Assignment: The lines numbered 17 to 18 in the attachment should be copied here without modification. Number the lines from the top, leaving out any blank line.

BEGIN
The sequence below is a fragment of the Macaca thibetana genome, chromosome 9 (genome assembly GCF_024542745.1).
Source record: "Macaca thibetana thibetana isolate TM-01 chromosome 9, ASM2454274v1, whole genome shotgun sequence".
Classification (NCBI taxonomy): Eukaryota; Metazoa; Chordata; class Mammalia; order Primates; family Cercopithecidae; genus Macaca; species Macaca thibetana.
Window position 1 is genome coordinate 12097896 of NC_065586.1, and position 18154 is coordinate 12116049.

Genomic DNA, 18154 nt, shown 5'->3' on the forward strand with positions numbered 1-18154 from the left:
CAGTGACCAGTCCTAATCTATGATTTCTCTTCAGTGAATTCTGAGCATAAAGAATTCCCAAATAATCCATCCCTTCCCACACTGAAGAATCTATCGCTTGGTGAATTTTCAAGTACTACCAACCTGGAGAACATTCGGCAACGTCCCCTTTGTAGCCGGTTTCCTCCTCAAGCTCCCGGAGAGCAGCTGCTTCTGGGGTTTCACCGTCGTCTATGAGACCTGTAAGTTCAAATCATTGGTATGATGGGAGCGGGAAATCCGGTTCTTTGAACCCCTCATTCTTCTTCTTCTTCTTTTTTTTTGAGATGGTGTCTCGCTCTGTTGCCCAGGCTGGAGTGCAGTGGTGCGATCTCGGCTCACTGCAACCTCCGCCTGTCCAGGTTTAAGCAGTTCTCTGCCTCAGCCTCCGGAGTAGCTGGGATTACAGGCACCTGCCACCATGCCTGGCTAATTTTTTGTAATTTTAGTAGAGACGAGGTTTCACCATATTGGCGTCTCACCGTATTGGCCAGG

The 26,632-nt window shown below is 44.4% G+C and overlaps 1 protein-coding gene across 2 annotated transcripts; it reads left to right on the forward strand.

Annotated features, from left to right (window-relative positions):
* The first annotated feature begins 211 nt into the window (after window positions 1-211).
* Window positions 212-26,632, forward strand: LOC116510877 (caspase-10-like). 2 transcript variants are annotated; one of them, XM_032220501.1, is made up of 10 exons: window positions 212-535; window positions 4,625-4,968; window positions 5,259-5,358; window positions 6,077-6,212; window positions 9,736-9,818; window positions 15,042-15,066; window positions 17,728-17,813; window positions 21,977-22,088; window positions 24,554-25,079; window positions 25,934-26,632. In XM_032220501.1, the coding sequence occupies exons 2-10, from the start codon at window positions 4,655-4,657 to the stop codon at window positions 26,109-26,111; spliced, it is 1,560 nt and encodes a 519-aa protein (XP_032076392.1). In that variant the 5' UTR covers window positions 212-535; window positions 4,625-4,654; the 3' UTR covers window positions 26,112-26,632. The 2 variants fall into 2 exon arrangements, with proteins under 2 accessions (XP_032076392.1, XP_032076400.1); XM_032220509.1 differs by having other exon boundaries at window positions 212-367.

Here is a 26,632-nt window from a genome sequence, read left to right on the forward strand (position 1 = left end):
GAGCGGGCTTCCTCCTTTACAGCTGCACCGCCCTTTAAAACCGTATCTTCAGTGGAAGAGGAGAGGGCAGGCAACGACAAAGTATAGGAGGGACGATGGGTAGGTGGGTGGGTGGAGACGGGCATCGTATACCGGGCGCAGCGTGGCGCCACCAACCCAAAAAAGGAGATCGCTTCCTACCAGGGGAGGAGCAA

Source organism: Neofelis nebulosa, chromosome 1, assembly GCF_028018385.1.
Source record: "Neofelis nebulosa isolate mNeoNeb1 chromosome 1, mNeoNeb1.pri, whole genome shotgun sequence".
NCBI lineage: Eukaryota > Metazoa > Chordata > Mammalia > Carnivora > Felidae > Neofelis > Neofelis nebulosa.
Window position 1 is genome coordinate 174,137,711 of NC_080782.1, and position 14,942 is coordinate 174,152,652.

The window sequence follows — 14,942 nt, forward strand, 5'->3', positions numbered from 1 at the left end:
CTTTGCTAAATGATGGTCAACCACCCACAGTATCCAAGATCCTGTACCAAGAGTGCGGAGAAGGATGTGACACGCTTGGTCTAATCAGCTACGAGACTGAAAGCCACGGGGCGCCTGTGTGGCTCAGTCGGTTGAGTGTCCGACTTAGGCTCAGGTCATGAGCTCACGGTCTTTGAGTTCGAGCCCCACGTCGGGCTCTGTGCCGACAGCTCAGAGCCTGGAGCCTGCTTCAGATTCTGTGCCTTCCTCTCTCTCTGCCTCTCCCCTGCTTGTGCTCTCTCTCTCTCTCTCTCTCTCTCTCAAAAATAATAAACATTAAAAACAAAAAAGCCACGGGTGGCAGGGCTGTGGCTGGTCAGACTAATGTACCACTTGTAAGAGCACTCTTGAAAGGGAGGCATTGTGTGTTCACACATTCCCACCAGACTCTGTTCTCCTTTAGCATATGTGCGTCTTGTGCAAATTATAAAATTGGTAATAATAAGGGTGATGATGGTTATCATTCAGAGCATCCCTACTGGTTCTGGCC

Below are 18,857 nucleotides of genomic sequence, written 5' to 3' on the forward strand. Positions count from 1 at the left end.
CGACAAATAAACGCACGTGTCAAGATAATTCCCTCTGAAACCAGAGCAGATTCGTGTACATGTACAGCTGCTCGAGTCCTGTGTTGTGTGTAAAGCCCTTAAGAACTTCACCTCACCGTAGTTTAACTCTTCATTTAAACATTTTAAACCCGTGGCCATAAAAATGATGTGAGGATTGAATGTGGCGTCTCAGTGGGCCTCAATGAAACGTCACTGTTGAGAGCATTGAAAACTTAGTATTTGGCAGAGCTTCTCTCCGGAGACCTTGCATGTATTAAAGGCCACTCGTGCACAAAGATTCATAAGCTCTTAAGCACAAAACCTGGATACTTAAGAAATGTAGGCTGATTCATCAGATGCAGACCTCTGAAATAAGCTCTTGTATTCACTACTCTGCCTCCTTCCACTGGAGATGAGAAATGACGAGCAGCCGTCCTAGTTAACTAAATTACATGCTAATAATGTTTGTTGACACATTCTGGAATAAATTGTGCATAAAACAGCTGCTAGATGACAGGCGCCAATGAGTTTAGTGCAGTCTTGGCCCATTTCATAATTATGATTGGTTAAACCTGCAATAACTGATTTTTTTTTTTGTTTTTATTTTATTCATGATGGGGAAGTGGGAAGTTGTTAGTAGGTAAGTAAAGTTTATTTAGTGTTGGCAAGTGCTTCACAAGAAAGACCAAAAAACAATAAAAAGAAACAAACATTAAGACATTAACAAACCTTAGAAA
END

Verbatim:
The window sequence follows — 14,942 nt, forward strand, 5'->3', positions numbered from 1 at the left end:
CTTTGCTAAATGATGGTCAACCACCCACAGTATCCAAGATCCTGTACCAAGAGTGCGGAGAAGGATGTGACACGCTTGGTCTAATCAGCTACGAGACTGAAAGCCACGGGGCGCCTGTGTGGCTCAGTCGGTTGAGTGTCCGACTTAGGCTCAGGTCATGAGCTCACGGTCTTTGAGTTCGAGCCCCACGTCGGGCTCTGTGCCGACAGCTCAGAGCCTGGAGCCTGCTTCAGATTCTGTGCCTTCCTCTCTCTCTGCCTCTCCCCTGCTTGTGCTCTCTCTCTCTCTCTCTCTCTCTCTCAAAAATAATAAACATTAAAAACAAAAAAGCCACGGGTGGCAGGGCTGTGGCTGGTCAGACTAATGTACCACTTGTAAGAGCACTCTTGAAAGGGAGGCATTGTGTGTTCACACATTCCCACCAGACTCTGTTCTCCTTTAGCATATGTGCGTCTTGTGCAAATTATAAAATTGGTAATAATAAGGGTGATGATGGTTATCATTCAGAGCATCCCTACTGGTTCTGGCC